I know, I’m going to get emails saying I’m out of my mind, or someone will accuse me of having been bought off by the bankers, but I can assure you that neither is the case. Over the last few months, I’ve gotten to know servicing from the inside and although there have been all sorts of problems, things are much better.
The problem is, as I’ve explained to my contacts at BofA and Ocwen… even though servicers are improving, homeowners, in many ways, are getting worse.
I certainly understand it… homeowners have all heard more than their share of horror stories about applying for loan modifications, so it’s no wonder more are turning to litigation, or not getting in touch with their servicer until it’s absolutely necessary. And that’s not a good thing for anyone.
So, I’m working with BofA and Ocwen to develop more ways that I can help more people.
For now, I’m contacting lawyers I know all over the country and seeing if I can help them get sustainable modifications for their clients without the need for litigation or a maddening application process. And I’m helping the homeowners that reach out to me.
And it’s working… it’s working very well, at least as far as my two or three favorite servicers are concerned. I hoping that ultimately I can help show the industry a better way to interact with homeowners and a better way for homeowners to approach their servicers.
Just so everyone knows, no one asked me to write this, in fact it’s very important that I tell everyone that past results are no assurance of future performance. One of the things I’ve learned about loan modifications and foreclosures is that we’ve all underestimated how difficult the problem has been, and is. Up until this crisis, we’ve never had a tsunami of foreclosures… under one percent to under two percent, sure. But, no one ever planned for this to happen.
In the past, when people lost their job or got hit with some other significant life event, they sold their home or borrowed against the equity in order to get through the rough patch. Today, that’s not possible. Today, people who would never have come close to foreclosure at any other time in recent history are finding themselves forced to think about what was previously unthinkable.
Over the last two years, Bank of America has hired an inconceivable 55,000 employees to support their loss mitigation efforts, and the bank is spending $2 billion a quarter. I’ve seen dozens of significant principal reductions come out of BofA in the last 30 days, but there are more restrictions on modifying loans than I thought there were. Fannie and Freddie are notoriously difficult to deal with, and there are non-delegated loans that only the investor can approve.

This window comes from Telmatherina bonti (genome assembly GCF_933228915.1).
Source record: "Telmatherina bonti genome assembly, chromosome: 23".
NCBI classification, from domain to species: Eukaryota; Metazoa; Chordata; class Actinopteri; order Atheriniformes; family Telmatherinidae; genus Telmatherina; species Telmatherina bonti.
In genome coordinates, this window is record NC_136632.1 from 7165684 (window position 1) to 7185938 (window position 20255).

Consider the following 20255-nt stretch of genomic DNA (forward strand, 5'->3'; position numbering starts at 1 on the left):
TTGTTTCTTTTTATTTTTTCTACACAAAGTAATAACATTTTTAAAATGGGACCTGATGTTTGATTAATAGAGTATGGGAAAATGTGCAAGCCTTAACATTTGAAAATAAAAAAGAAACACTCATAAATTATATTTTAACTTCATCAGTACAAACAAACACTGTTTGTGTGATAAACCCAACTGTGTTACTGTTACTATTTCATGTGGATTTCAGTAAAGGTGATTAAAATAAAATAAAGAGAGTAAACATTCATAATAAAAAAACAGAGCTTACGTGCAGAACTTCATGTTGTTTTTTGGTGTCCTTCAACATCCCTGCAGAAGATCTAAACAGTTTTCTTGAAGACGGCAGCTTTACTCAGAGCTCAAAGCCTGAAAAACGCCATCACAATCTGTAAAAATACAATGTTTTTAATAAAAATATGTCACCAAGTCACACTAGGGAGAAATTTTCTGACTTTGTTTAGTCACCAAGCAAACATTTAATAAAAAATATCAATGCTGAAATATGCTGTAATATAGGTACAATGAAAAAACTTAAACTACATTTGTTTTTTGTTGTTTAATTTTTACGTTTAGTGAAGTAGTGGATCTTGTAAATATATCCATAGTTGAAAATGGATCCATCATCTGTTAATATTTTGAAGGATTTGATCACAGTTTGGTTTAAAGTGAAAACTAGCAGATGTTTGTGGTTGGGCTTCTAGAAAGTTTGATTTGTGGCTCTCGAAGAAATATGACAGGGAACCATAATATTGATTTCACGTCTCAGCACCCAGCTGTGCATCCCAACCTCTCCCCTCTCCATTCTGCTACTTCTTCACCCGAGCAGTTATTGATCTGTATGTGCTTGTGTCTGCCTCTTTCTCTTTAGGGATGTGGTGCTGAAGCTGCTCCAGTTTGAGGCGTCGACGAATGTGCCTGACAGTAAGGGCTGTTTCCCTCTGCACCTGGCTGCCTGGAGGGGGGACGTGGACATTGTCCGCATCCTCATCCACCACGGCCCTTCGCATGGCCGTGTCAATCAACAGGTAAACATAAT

Ocwen’s SAM program, which stands for “Shared Appreciation Modification,” has been doing thousands of modifications with principal reductions this past year. Ocwen’s senior management makes it clear that they want pools of performing loans, and don’t foreclose unless there’s no other option available.
But both Bank of America and Ocwen are quick to point out that they do make mistakes. Every time I’ve brought something that appeared to have slipped through the cracks, if it was their screw up, they’ve both been quick to admit it and correct it. But loan modifications are never going to be perfect or fair… they’re like snowflakes… each one is unique in countless ways.
But, although I can tell you about BOA, Ocwen, or to some degree One West, I can’t defend or explain the behavior of all of the servicers. Not even close.
I can’t figure out Wells Fargo’s behavior to save my life… and then they modify a loan without a problem and leave me scratching my head. And I just saw SunTrust deny a woman in her 70s… a woman who has lived in her home for 41 years… get denied because according to SunTrust, she was short by less than $50 a month.
There’s no question about it, we’ve got a long way to go before everything could be described as going swimmingly, but at least six years into this mess, I don’t feel like we’re not running in place anymore.
And for me… it’s been all in a days work.
Original linkOriginal author: Mandelman